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Appetising foods may not drive long-term overeating

New York: Eating good-tasting food such as chocolate chip cookies, potato chips and sweetened condensed milk may not drive long-term overeating and cause obesity, a study has found.

The research using a mouse model suggests desirable taste in and of itself does not lead to weight gain.

“Most people think that good-tasting food causes obesity but that is not the case. Good taste determines what we choose to eat, but not how much we eat over the long-term,” said Michael Tordoff, psychologist at Monell Chemical Senses Center — a non-profit scientific institute in Pennsylvania, US.

To assess the role of taste in driving overeating and weight gain, three groups of mice received one of the three diets for six weeks: One group was fed plain chow, one group was fed chow with added sucralose and one group was fed chow with added mineral oil.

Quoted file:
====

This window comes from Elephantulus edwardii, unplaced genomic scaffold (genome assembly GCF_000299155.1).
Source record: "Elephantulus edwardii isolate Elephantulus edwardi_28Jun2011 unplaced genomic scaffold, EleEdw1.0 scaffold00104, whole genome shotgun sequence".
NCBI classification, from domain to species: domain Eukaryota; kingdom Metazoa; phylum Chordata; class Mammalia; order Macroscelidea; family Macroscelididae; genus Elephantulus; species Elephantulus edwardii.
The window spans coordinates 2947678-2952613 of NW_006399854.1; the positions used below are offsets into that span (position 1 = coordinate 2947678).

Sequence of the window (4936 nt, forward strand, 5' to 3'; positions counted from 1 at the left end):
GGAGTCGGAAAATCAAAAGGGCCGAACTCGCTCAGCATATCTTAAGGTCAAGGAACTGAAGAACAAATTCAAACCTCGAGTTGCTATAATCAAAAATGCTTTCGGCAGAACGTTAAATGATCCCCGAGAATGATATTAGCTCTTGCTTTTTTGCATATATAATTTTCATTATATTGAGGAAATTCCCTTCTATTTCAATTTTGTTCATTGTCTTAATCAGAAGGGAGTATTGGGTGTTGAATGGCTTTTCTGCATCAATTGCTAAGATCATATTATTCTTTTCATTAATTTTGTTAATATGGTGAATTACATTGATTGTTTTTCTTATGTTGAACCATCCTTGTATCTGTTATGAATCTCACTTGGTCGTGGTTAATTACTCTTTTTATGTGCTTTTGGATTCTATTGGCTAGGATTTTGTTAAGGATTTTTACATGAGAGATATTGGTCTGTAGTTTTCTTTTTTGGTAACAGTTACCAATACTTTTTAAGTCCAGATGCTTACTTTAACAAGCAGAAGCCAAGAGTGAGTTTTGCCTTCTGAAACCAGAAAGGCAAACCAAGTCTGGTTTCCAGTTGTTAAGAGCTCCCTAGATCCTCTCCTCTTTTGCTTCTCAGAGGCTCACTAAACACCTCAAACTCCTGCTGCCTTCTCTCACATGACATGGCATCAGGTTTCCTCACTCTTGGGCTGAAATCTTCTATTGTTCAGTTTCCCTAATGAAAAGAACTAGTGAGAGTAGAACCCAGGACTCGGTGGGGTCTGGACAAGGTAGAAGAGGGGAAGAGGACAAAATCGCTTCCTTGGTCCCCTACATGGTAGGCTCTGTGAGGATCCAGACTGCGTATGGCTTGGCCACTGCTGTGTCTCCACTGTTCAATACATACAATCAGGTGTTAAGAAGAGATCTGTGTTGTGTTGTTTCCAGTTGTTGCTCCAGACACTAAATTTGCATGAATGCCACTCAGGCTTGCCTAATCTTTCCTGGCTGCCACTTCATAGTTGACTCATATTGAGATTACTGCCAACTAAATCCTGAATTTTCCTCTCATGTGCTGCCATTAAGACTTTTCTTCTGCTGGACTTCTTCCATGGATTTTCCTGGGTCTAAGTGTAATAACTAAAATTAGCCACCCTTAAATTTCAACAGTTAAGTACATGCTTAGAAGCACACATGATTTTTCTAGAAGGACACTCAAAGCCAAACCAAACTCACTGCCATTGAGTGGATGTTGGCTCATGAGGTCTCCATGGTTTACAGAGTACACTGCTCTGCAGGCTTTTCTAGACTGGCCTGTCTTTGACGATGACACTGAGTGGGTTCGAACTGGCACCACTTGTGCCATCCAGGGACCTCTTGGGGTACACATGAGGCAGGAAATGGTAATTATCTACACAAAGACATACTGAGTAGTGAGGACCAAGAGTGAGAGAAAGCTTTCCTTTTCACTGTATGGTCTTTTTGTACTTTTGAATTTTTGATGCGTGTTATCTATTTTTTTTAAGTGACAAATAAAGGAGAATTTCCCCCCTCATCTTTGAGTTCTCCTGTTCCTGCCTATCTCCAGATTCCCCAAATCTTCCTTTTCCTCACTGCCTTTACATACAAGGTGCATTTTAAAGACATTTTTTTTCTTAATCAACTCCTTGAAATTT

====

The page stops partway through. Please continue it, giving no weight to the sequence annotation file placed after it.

At the end of this period, the groups fed the sweet or oily chow were no heavier or fatter than were the animals fed the plain chow.

Additional tests revealed that even after six weeks, the animals still highly preferred the taste-enhanced diets, demonstrating the persistent strong appeal of both sweet and oily tastes.

“Even though we gave mice delicious diets over a prolonged period, they did not gain excess weight. People say that ‘if a food is good-tasting it must be bad for you’, but our findings suggest this is not the case. It should be possible to create foods that are both healthy and good-tasting,” Tordoff said.

The findings are published online in the journal Physiology & Behavior.